Thierry Wasser, master perfumer at Guerlain, talks to Prestige about the latest compositions in L’Art & La Metière collection, and the past, present, and genderless tomorrow of perfume-making.
Perfume making at Guerlain is pretty much an elevated art form under the leadership of master perfumer Thierry Wasser, who ensures that all the house’s creations connect with the spirit of the time. It was under his watch that the exclusive L’Art & La Metière collection was established in 2005 as an ode to the source of all perfumes – the natural, raw materials themselves.
This year, the collection is relaunched as an impassioned celebration of the art of fragrance, with the original 11 scents joined by four beloved Guerlain fragrances – Frenchy Lavande, Hermès Troublants, Oeillet Pourpre and Épices Volées (formerly Le Frenchy, Un Dimanche à la Campagne, Lui and Arsène Lupin Voyou respectively). Two new compositions have also created by Guerlain perfumer Delphine Jelk. Rose Chérie and Santal Pao Rose are both interpretations of that most popular floral, the rose, to bring the L’Art & La Metière collection up to 17 unique and distinct scents.
Although the rose is popularly viewed as a feminine ingredient, Wasser insists this was an “occidental way of thinking”, and that the divide never existed in the world of perfume until marketing intervened. And Wasser would know: he’s worked with Jean-Paul Guerlain himself and, before joining the house permanently in 2008, he’d created many notable perfumes for others, including Christian Dior and Lancôme.
Wasser talked about his lifelong commitment to perfumes, the joys of creating perfumes that celebrate a singular accord, and his belief that the future of fragrances will be genderless.
I read that you collected plants to dry at home and make tinctures when you were young. Were you always fascinated with nature, raw materials and scents?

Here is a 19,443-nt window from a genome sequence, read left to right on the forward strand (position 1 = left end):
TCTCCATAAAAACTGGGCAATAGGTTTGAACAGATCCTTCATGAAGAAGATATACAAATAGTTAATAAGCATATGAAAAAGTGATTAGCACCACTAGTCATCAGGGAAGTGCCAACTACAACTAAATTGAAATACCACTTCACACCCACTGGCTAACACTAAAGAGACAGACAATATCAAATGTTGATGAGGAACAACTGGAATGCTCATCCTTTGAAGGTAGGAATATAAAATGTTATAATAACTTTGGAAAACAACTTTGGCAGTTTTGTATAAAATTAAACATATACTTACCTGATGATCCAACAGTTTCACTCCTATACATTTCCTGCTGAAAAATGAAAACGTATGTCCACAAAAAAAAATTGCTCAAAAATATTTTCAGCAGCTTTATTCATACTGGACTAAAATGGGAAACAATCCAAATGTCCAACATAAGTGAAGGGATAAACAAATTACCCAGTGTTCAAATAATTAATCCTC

From about the age of 10, I began reading all the literature I could find regarding medicinal plants, then I’d search the hills outside Montreux for the species I’d read about. Indeed, I’d collect them, dry them, and make all sorts of potions. It was my first, innocent, romantic foray into perfumery.
You’ve made so many well-known perfumes in the past, for other houses as well as Guerlain. How would you describe what makes your signature?
I’d rather leave it to beauty journalists and fragrance critics to identify my signature, since self-analysis can be quite difficult. I do believe that I’m versatile as a creator, due in part to my natural curiosity and desire to explore.
How do you approach each new fragrance in a creative way? Is it important to you to create a completely new fragrance with a new story or do you look to the archives?
Formulating fragrance is a way to express oneself, sometimes creatively, sometimes emotionally. In order to do that clearly, one needs to have a sense of culture – its past and its present. There are times when I do take inspiration from the past; other times I literally begin with a fresh, blank page in front of me. I think creating from both perspectives makes for a richer, fuller expression.
Of all the senses, smell is the most powerful when it comes to evoking memories and feelings. Is this something you bear in mind when creating new fragrances?